If I had come to you with a Chris Nieratko-style antagonistic interrogation, what would be your reaction? Considering your reputation as a journalist, do you get that a lot and what makes you better at it than most?

If you came at me in any way that was reminiscent of what I do I would have exposed you for the fraud that you were in record time. Nothing really gets me too worked up, I would have simply said, "You just don't have what it takes, kid. You're much better at being you then you are being me." What makes me the best at interrogating and torturing people in interviews is that I'm doing it for the enjoyment of the reader. It's not about me or the subject having a good time, I'll suffer an awkward interview so a reader can get a good laugh. I'm kind of martyr in that sense.

You're very opinionated about a great many people. I don't like long-hairs either but what segments of society especially burn you?

On any given day I can love or hate anyone or anything. I'm constantly contradicting myself especially when I can press someone's button in the process. I'll completely argue the opposite of my own beliefs with someone just for the simple fact that it pisses that person off. And since I don't care either way, I always win, because I have nothing to lose.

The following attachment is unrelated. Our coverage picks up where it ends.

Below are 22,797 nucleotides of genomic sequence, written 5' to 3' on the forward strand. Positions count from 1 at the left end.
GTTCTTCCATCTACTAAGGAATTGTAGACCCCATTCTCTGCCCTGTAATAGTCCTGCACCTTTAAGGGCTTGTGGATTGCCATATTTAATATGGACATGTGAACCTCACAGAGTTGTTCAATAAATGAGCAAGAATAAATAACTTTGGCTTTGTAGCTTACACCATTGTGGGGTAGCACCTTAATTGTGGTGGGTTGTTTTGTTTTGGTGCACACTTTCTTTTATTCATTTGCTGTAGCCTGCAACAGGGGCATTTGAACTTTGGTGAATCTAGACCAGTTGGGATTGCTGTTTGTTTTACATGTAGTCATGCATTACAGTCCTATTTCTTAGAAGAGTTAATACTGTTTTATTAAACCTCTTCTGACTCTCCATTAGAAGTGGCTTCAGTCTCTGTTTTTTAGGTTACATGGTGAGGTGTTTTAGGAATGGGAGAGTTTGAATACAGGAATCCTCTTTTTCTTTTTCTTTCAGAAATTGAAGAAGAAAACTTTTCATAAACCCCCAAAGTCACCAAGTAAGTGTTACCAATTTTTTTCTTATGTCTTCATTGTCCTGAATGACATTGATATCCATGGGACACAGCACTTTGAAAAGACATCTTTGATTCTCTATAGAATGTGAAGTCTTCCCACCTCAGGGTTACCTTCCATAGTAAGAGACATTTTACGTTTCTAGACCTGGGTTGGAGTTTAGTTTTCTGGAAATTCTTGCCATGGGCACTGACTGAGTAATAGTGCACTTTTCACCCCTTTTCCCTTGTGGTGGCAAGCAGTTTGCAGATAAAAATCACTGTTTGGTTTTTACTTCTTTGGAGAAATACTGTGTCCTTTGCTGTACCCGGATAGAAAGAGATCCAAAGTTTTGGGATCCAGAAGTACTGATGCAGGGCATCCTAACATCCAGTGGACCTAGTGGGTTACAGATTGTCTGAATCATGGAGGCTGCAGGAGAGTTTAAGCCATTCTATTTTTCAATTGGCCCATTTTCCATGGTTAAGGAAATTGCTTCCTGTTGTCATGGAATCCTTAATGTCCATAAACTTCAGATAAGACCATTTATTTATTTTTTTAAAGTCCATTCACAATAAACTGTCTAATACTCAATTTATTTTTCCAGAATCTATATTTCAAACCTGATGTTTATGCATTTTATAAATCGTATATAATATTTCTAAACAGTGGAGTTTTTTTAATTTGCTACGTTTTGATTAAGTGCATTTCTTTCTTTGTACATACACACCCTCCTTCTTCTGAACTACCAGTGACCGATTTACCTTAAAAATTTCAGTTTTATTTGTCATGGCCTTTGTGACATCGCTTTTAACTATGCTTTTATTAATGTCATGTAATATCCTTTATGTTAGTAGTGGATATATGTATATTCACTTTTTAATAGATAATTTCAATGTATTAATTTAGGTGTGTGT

If you were a dildo, what special features would you have?

I'd have temperature sensitive hooks that eject, like a grappling hook... [Ed. note: the rest of the answer was far too hilarously graphic and disgusting for publication. Sorry]... It makes it easier for me to talk to pretty girls.

Tomorrow, Larry Flynt will approach you with an open-budgeted proposition to publish a magazine of your choice. What would it be about?

God, what hasn't been done yet? Urban Karate? Tantric Skateboarding? Eledroclash Scuba Diving? Honestly, it wouldn't be about shit unless there was a lot of money on the table, because, as you know, owning your own magazine is a labor of love. Generally the financial rewards are shit in comparison to the hours of headaches, more so now than ever with the demon known as The Internet. But if the price is right, shit, I'll write about anything. I've got mouths to feed and I wouldn't mind renting a six-pack of porn stars to service me and my wife for a long weekend.

c/o RVA






[ back to top ]

© 2007 chrisnieratko.com